Grace's Guide To British Industrial History

Registered UK Charity (No. 115342)

Grace's Guide is the leading source of historical information on industry and manufacturing in Britain. This web publication contains 147,919 pages of information and 233,587 images on early companies, their products and the people who designed and built them.

Grace's Guide is the leading source of historical information on industry and manufacturing in Britain. This web publication contains 147,919 pages of information and 233,587 images on early companies, their products and the people who designed and built them.

J. Vickary

From Graces Guide

John Vickary of Exe Island and 84 Fore Street, Exeter

1849 Advertisement: 'GALVANISED IRON, ZINC, COPPER, and TIN PLATE WORKS, and BRASS FOUNDRY. J. VICKARY, 122, FORE-STREET HILL, EXETER, Begs to inform the Public that he is Manufacturing improved VAPOUR BATHS, for the instantaneous application of heat at any temperature to the whole surface of the body. They have been approved of the whole of the Medical faculty of Exeter, and their use adopted by the BOARD OF HEALTH OF THE CITY. They are kept at the Guildhall, where the Poor can avail themselves of their use, on application, day or night. The old Stomach Warmer, or hot water bottle for fomentations, which may be applied in bed without dripping, made to any size or shape.'[1]

1850 Advertisement: 'No. 84, FORE STREET, (Five Doors from South-Street, adjoining Milk-Street )
In addition to the above, he has added an Extensive Stock of Every Description of FURNISHING AND GENERAL IRONMONGERY, selected on advantageous terms, in the principal Manufacturing districts, which will be offered at prices much less than have usually been charged in Exeter. He has efficient assistance to conduct the Retail Department, continuing himself, as hitherto, to give his utmost attention to the Manufactory ; feeling convinced that by perseverance, and a strict regard to economy in charges, his exertions to please, will be appreciated by a discerning public. Nothing will be sold "at a sacrifice," but every article that has been purchased at the present time's prices, will be sold at a fair remunerating profit, the business not being encumbered with an old stock. Dated March 15th. 1850.'[2]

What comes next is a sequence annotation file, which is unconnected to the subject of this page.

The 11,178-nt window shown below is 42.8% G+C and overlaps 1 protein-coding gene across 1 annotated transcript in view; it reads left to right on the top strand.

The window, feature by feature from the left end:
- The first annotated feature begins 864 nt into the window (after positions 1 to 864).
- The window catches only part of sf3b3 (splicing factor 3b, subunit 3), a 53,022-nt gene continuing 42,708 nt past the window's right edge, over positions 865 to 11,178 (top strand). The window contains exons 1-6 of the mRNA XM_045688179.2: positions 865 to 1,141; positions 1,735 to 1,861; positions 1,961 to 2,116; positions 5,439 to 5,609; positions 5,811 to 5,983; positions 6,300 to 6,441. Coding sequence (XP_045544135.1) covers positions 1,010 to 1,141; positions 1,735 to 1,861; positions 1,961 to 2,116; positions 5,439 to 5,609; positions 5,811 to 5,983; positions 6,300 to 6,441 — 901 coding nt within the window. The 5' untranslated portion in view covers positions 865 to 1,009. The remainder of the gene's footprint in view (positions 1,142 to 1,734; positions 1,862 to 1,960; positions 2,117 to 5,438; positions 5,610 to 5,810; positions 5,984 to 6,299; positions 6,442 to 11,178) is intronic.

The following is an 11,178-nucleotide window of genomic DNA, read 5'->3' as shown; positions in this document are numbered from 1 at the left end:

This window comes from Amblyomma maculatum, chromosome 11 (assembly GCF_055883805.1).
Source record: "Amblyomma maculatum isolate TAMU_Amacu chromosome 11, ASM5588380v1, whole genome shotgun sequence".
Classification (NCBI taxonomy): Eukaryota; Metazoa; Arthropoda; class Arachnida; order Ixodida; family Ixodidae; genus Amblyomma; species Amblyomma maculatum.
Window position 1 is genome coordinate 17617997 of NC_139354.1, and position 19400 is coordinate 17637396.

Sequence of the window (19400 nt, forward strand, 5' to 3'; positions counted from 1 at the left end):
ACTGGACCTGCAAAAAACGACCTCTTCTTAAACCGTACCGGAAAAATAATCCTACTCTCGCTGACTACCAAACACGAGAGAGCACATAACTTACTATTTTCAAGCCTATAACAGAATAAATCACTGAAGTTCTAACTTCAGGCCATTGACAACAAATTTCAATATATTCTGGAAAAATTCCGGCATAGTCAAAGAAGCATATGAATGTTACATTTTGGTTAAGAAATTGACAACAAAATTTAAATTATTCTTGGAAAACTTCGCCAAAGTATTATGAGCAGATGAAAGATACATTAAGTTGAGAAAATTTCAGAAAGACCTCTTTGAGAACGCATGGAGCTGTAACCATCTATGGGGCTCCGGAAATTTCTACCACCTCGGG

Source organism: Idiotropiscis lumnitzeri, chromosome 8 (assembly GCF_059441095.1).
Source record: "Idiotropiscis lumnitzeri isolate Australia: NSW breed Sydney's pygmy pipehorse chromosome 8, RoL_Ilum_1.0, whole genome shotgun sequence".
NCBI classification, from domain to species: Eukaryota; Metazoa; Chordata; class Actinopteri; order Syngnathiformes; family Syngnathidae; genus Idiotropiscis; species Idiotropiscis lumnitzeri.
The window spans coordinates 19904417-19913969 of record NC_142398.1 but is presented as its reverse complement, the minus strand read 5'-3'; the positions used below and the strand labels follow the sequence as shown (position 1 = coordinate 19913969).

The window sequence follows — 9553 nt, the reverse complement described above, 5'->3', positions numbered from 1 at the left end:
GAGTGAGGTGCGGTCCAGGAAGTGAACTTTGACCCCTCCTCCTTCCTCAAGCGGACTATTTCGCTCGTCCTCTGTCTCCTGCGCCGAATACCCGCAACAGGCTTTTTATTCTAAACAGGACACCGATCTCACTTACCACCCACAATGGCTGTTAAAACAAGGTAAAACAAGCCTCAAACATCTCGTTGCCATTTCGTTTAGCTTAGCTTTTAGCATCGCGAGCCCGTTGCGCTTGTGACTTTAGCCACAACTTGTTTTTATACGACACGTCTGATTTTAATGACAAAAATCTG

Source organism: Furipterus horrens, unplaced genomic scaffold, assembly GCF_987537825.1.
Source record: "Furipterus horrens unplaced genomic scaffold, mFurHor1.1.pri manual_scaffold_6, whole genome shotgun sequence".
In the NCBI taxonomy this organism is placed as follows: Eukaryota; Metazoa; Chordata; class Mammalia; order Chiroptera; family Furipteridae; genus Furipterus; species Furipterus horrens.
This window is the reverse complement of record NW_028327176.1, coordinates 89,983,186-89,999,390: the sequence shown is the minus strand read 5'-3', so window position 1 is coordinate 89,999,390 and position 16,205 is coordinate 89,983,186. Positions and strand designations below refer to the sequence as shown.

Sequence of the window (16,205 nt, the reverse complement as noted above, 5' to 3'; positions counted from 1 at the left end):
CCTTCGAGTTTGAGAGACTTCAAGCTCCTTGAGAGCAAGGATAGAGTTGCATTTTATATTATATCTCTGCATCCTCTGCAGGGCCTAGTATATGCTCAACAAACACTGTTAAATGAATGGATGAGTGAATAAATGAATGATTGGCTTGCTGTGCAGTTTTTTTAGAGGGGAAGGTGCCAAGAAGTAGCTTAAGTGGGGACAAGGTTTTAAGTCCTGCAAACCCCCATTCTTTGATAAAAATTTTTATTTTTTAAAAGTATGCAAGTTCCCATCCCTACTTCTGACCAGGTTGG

1852 'The late reduction in the price of gas has been duly appreciated by the public, and has increased the demand so extensively as to require an outlay by the Gas Company of above £3,000, to make their present apparatus and machinery adequate to the supply. The company has accepted the plans and estimate of Mr. John Vickary, gas apparatus manufacturer, Fore-street, for the erection of an immense gasometer and tank, capable of containing above 600,000 gallons, and which will require above 170 tons of iron in its construction. Messrs. Martin and Parkin, of the Bonhay foundry, have contracted for the castings, so that the whole of the work will be performed within the city.'[3]

1856 Advertisement: '84, FORE STREET, EXETER. MR. J. VICKARY, Manufacturing, Furnishing, and General Ironmongery Establishment.
WANTED a Respectable YOUTH, as an APPRENTICE, at the above. Also Youth as JUNIOR CLERK, at his Foundry, Iron, Brass and Copper Works, Exe Island.'[4]